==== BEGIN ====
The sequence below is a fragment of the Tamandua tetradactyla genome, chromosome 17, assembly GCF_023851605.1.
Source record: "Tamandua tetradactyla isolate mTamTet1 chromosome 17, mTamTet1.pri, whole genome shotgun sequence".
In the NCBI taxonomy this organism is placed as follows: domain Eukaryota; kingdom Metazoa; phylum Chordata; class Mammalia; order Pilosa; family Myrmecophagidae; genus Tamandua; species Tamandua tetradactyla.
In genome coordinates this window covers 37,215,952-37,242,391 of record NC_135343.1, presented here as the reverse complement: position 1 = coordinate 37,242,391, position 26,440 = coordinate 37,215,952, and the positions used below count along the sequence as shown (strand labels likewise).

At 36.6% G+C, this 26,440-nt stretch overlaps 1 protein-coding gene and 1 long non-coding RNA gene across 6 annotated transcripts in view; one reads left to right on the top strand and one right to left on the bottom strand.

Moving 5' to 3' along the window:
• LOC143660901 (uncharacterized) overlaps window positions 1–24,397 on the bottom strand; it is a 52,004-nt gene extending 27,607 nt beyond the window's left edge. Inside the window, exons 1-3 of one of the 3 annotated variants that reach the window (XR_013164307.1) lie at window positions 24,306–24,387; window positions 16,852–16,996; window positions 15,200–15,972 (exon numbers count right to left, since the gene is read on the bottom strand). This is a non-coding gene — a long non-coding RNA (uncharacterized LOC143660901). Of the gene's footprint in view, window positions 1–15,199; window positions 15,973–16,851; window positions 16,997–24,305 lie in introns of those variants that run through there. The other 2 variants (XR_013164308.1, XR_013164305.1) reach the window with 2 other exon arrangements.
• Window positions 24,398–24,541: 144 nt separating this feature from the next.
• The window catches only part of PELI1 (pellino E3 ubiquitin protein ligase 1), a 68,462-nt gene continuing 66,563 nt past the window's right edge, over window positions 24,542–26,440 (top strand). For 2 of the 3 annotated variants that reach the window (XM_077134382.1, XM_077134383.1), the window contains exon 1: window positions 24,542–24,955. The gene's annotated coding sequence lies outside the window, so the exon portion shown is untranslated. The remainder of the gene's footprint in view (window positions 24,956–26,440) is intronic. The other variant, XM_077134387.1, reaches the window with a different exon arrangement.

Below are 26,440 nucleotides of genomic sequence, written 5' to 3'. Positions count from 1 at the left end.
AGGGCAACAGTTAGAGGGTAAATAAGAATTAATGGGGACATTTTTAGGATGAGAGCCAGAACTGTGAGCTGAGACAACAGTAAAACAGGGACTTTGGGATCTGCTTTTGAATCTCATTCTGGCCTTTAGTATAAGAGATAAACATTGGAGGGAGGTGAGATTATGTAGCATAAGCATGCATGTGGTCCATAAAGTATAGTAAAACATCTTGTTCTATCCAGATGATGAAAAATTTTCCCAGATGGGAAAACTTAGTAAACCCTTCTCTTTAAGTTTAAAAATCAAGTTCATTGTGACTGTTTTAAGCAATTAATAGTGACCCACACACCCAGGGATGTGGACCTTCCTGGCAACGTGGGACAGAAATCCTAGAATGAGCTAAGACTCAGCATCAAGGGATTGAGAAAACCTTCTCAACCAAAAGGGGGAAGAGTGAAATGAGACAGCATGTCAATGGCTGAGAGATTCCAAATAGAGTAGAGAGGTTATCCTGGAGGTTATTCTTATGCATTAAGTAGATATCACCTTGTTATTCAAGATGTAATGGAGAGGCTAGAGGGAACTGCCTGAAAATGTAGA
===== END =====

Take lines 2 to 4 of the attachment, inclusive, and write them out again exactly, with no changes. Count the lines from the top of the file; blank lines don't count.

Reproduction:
Source record: "Tamandua tetradactyla isolate mTamTet1 chromosome 17, mTamTet1.pri, whole genome shotgun sequence".
In the NCBI taxonomy this organism is placed as follows: domain Eukaryota; kingdom Metazoa; phylum Chordata; class Mammalia; order Pilosa; family Myrmecophagidae; genus Tamandua; species Tamandua tetradactyla.
In genome coordinates this window covers 37,215,952-37,242,391 of record NC_135343.1, presented here as the reverse complement: position 1 = coordinate 37,242,391, position 26,440 = coordinate 37,215,952, and the positions used below count along the sequence as shown (strand labels likewise).